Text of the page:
Tom Flanagan, a former member of Stephen Harper's inner circle, summed it up best. The government's so-called Fair Elections Act, he said, illustrated the prime minister's ruthless, partisan side, while his abrupt about-face last week revealed he also has the ability to make strategic withdrawals for pragmatic reasons.
The original legislation was an assault on the democratic process, both in terms of what it proposed and what it left out.
Some provisions in the bill could have disenfranchised thousands of marginalized or vulnerable Canadians -- the kind of people who typically aren't Conservatives. Another clause would have allowed parties to contact former donors during election periods without incurring an election expense, a loophole that could have been used to hide millions of dollars of spending. Elections Canada's duty to promote the democratic process would have been eliminated.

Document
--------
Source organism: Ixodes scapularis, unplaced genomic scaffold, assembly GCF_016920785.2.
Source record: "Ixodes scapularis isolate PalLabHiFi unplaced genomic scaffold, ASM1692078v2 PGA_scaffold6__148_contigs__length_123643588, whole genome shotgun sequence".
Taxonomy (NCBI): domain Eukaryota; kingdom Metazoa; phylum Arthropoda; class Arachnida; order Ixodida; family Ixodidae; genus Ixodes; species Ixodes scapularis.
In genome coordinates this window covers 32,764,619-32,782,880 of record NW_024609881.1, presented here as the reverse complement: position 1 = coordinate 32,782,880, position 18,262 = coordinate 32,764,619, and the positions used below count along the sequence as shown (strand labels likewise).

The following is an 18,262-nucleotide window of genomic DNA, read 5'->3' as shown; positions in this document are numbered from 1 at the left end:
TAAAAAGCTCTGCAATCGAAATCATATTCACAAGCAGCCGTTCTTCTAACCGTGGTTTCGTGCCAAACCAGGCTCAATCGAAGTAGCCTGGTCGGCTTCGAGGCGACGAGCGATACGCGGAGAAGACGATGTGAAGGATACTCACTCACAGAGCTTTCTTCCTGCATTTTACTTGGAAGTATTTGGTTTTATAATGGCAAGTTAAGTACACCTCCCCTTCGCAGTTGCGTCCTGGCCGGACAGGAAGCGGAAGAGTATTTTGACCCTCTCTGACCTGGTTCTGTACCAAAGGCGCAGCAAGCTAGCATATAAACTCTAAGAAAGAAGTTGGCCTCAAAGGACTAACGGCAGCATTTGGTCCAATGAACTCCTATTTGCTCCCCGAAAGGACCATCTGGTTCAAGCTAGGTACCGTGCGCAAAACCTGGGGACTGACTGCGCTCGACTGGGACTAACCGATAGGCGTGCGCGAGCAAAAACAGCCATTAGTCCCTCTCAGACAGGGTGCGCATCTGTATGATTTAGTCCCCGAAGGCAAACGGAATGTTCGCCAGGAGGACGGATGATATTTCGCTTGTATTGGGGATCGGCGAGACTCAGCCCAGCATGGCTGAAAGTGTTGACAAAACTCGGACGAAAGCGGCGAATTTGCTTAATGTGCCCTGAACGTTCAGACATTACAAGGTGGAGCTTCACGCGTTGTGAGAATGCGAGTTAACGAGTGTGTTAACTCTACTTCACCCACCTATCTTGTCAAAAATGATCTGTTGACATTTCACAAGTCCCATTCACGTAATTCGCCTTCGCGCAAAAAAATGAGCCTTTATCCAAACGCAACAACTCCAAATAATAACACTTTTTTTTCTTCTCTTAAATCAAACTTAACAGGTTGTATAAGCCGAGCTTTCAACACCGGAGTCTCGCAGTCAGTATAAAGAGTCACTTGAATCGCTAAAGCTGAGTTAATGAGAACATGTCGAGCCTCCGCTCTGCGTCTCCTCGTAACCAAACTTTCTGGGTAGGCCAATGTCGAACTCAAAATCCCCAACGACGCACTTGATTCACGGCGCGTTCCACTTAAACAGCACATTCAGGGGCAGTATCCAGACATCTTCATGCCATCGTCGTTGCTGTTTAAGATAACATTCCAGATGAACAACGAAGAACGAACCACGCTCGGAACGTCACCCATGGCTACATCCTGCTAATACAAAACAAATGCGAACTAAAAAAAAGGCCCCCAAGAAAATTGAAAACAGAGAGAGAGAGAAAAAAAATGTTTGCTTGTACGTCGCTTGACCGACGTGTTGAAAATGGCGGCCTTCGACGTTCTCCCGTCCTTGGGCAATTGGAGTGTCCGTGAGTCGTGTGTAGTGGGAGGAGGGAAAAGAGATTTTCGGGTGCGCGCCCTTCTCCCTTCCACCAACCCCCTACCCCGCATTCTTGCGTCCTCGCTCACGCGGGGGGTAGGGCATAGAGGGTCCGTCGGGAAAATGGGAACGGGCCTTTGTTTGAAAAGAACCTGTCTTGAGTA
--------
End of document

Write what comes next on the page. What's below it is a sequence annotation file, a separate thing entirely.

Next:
The government's proposals did not address -- and nor do the amendments -- a glaring weakness in the legislation that prevents Elections Canada to compel testimony during investigations of breaches of the act. The power is held by elections staff in seven provinces, including Manitoba.
Other issues also need to be considered, including whether the voter identification cards distributed by Elections Canada should constitute proof of residence and whether political appointments of election day workers should be eliminated.
The government needs to do what it should have done at the beginning of the process, namely consult with Canadians about how elections will be managed.
Some amendments that are universally accepted, including scrapping the rule forbidding the publication of election results prior to the closing of the polls in Western Canada, could easily be passed.
The bulk of the legislation, however, should be scrapped until Canadians have been properly consulted and the opposition parties have had more time to consider the issues.